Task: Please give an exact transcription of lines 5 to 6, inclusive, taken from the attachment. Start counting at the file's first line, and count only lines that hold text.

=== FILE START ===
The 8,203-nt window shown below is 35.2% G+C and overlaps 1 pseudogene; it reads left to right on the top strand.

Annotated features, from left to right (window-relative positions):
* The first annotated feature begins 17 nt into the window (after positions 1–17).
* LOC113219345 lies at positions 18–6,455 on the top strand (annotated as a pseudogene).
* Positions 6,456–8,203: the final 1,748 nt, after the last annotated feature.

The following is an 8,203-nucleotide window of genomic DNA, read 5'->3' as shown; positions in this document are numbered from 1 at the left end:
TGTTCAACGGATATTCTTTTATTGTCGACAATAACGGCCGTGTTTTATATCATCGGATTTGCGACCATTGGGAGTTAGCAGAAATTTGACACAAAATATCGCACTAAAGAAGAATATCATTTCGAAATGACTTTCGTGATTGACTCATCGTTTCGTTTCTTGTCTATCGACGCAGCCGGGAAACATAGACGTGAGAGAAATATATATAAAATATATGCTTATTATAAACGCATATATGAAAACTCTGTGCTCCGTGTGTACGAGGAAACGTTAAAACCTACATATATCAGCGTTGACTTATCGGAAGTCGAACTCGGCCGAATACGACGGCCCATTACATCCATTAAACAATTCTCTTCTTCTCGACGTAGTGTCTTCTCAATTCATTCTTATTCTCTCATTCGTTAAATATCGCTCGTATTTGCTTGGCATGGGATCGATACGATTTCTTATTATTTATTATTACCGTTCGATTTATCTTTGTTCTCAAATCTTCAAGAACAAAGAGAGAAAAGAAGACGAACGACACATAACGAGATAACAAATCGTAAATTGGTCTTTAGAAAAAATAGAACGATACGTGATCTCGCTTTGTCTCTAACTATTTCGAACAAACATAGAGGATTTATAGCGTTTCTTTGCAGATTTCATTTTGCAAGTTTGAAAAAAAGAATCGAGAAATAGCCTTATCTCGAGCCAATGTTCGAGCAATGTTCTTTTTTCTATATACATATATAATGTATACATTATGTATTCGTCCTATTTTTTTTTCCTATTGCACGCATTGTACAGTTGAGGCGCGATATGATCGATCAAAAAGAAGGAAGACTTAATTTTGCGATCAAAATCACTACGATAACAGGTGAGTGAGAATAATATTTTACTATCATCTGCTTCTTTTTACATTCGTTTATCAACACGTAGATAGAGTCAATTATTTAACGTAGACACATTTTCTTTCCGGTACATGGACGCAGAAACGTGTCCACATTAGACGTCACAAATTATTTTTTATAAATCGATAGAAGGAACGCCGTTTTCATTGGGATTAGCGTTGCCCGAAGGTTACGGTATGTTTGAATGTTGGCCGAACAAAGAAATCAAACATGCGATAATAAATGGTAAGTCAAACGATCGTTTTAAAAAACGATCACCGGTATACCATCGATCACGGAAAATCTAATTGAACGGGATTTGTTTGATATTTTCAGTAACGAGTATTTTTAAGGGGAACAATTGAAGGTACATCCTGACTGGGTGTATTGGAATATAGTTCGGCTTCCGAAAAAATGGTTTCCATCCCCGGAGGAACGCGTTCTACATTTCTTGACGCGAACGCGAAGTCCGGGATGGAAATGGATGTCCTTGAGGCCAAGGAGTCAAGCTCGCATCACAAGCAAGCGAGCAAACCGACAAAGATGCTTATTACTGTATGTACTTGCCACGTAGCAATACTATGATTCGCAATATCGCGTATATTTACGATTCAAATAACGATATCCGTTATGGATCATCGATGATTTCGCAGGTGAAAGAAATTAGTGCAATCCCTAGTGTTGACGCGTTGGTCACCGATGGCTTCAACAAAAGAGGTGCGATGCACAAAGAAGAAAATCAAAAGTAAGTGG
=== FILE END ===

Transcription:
* Positions 6,456–8,203: the final 1,748 nt, after the last annotated feature.

The following is an 8,203-nucleotide window of genomic DNA, read 5'->3' as shown; positions in this document are numbered from 1 at the left end: